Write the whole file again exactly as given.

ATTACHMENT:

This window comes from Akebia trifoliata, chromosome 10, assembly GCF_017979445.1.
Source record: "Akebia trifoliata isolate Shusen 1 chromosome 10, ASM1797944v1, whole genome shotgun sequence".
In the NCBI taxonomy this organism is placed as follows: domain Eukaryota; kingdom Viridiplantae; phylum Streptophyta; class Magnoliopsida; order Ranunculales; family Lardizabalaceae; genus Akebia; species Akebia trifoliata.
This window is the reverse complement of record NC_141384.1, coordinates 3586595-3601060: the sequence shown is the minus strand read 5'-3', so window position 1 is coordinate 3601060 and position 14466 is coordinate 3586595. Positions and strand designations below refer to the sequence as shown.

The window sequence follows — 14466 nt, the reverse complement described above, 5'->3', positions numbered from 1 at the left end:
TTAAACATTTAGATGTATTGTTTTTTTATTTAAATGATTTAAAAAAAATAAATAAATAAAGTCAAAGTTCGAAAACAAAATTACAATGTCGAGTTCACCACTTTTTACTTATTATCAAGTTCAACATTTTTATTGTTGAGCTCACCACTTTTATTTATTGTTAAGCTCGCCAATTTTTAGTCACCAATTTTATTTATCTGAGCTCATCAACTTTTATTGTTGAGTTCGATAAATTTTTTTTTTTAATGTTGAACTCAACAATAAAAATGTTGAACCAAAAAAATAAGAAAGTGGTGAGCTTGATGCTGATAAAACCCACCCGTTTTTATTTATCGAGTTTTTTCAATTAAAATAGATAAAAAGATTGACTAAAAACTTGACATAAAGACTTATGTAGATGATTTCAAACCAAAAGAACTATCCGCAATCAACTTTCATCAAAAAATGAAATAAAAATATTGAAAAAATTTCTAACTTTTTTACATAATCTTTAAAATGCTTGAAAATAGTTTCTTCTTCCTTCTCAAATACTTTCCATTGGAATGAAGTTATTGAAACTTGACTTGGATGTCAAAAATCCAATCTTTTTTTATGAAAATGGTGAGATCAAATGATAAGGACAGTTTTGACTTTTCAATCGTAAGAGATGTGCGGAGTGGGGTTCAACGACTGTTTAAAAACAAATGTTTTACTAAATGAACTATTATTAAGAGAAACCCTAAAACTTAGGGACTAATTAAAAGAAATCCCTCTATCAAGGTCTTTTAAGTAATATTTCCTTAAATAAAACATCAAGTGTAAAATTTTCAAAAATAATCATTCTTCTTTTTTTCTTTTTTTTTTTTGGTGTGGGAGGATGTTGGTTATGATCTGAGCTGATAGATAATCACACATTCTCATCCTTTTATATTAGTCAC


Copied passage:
This window comes from Akebia trifoliata, chromosome 10, assembly GCF_017979445.1.
Source record: "Akebia trifoliata isolate Shusen 1 chromosome 10, ASM1797944v1, whole genome shotgun sequence".
In the NCBI taxonomy this organism is placed as follows: domain Eukaryota; kingdom Viridiplantae; phylum Streptophyta; class Magnoliopsida; order Ranunculales; family Lardizabalaceae; genus Akebia; species Akebia trifoliata.
This window is the reverse complement of record NC_141384.1, coordinates 3586595-3601060: the sequence shown is the minus strand read 5'-3', so window position 1 is coordinate 3601060 and position 14466 is coordinate 3586595. Positions and strand designations below refer to the sequence as shown.

The window sequence follows — 14466 nt, the reverse complement described above, 5'->3', positions numbered from 1 at the left end:
TTAAACATTTAGATGTATTGTTTTTTTATTTAAATGATTTAAAAAAAATAAATAAATAAAGTCAAAGTTCGAAAACAAAATTACAATGTCGAGTTCACCACTTTTTACTTATTATCAAGTTCAACATTTTTATTGTTGAGCTCACCACTTTTATTTATTGTTAAGCTCGCCAATTTTTAGTCACCAATTTTATTTATCTGAGCTCATCAACTTTTATTGTTGAGTTCGATAAATTTTTTTTTTTAATGTTGAACTCAACAATAAAAATGTTGAACCAAAAAAATAAGAAAGTGGTGAGCTTGATGCTGATAAAACCCACCCGTTTTTATTTATCGAGTTTTTTCAATTAAAATAGATAAAAAGATTGACTAAAAACTTGACATAAAGACTTATGTAGATGATTTCAAACCAAAAGAACTATCCGCAATCAACTTTCATCAAAAAATGAAATAAAAATATTGAAAAAATTTCTAACTTTTTTACATAATCTTTAAAATGCTTGAAAATAGTTTCTTCTTCCTTCTCAAATACTTTCCATTGGAATGAAGTTATTGAAACTTGACTTGGATGTCAAAAATCCAATCTTTTTTTATGAAAATGGTGAGATCAAATGATAAGGACAGTTTTGACTTTTCAATCGTAAGAGATGTGCGGAGTGGGGTTCAACGACTGTTTAAAAACAAATGTTTTACTAAATGAACTATTATTAAGAGAAACCCTAAAACTTAGGGACTAATTAAAAGAAATCCCTCTATCAAGGTCTTTTAAGTAATATTTCCTTAAATAAAACATCAAGTGTAAAATTTTCAAAAATAATCATTCTTCTTTTTTTCTTTTTTTTTTTTGGTGTGGGAGGATGTTGGTTATGATCTGAGCTGATAGATAATCACACATTCTCATCCTTTTATATTAGTCAC